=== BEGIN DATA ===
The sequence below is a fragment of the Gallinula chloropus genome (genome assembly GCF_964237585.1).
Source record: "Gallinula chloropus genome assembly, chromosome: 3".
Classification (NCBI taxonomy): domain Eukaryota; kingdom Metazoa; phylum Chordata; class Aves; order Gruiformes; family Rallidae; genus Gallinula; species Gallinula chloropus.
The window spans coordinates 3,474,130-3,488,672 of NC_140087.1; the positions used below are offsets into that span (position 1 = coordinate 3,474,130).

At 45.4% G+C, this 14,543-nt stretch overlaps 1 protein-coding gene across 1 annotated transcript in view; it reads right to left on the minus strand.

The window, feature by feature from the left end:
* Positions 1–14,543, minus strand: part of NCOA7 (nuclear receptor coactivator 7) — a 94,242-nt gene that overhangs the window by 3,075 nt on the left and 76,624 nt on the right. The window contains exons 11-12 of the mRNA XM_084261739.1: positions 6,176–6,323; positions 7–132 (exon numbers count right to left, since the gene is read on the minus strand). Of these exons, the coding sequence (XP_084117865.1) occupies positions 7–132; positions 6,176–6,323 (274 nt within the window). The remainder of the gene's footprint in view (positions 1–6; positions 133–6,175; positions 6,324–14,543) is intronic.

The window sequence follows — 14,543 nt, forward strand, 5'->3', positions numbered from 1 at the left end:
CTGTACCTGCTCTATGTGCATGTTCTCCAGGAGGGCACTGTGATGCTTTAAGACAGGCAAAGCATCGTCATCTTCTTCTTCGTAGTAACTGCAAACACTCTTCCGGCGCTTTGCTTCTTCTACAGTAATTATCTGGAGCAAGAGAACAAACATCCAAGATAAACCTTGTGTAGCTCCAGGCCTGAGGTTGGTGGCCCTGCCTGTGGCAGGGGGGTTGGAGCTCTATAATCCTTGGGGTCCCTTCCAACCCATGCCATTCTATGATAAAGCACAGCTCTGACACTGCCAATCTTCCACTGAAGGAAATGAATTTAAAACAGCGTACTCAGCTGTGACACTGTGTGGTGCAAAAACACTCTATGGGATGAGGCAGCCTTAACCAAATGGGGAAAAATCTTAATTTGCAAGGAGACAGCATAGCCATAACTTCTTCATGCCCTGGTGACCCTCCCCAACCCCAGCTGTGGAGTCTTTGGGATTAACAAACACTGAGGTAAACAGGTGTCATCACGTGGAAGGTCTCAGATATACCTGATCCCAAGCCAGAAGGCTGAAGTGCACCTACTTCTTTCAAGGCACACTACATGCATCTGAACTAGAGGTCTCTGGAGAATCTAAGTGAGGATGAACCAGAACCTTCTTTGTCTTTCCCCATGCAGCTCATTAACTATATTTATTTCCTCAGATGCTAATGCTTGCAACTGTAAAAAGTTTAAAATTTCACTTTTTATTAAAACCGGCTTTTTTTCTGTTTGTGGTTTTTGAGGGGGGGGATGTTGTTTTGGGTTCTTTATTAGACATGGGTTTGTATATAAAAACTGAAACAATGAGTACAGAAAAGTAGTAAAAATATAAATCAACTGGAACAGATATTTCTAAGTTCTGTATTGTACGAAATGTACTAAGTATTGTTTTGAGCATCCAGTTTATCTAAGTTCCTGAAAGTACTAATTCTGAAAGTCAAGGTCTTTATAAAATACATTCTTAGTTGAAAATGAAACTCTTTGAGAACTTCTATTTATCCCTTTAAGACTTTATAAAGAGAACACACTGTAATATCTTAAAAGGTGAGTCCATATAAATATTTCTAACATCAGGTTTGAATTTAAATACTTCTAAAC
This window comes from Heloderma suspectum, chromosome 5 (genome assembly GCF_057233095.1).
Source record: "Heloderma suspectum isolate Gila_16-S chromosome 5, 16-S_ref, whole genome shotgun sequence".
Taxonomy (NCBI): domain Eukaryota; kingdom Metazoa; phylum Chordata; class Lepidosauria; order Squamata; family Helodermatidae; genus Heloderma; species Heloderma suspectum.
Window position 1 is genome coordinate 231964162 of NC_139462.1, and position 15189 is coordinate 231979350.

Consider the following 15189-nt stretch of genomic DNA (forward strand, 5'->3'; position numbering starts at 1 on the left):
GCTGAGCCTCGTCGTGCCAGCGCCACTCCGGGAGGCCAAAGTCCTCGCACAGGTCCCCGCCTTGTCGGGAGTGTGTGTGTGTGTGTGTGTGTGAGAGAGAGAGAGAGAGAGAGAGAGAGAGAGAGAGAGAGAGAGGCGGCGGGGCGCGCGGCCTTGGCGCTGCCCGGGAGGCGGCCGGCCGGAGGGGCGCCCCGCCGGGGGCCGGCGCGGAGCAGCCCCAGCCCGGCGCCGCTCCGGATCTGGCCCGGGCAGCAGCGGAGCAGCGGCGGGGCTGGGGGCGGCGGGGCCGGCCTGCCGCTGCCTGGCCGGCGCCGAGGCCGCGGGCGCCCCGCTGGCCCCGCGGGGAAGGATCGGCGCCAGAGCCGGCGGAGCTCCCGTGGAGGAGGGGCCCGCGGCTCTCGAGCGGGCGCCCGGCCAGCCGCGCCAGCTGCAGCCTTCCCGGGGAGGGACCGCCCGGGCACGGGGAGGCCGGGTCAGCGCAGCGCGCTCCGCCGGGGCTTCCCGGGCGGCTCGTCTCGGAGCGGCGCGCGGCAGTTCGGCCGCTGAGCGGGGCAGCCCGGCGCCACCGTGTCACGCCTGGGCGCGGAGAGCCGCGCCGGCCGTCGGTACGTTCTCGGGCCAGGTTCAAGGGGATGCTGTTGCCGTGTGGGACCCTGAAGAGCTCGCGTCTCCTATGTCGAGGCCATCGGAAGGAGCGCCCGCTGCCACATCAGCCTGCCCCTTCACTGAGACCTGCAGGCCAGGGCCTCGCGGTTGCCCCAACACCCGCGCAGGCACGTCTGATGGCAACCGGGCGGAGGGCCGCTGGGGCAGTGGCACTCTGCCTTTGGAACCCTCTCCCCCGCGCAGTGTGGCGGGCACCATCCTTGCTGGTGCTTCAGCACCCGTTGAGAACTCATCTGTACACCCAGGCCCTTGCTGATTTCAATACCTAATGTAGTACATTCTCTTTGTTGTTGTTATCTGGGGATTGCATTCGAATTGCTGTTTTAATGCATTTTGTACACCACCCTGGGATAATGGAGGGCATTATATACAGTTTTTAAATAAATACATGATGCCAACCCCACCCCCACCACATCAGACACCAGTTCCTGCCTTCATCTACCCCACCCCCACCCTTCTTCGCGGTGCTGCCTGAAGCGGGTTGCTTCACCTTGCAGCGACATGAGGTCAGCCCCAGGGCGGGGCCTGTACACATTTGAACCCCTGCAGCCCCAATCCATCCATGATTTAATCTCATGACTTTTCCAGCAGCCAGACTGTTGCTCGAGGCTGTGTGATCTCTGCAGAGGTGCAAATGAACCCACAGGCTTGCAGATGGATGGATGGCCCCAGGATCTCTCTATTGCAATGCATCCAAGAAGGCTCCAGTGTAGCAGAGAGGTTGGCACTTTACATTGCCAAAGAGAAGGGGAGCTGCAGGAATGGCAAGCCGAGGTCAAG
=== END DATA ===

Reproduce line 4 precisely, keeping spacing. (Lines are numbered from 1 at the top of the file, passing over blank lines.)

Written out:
The window spans coordinates 3,474,130-3,488,672 of NC_140087.1; the positions used below are offsets into that span (position 1 = coordinate 3,474,130).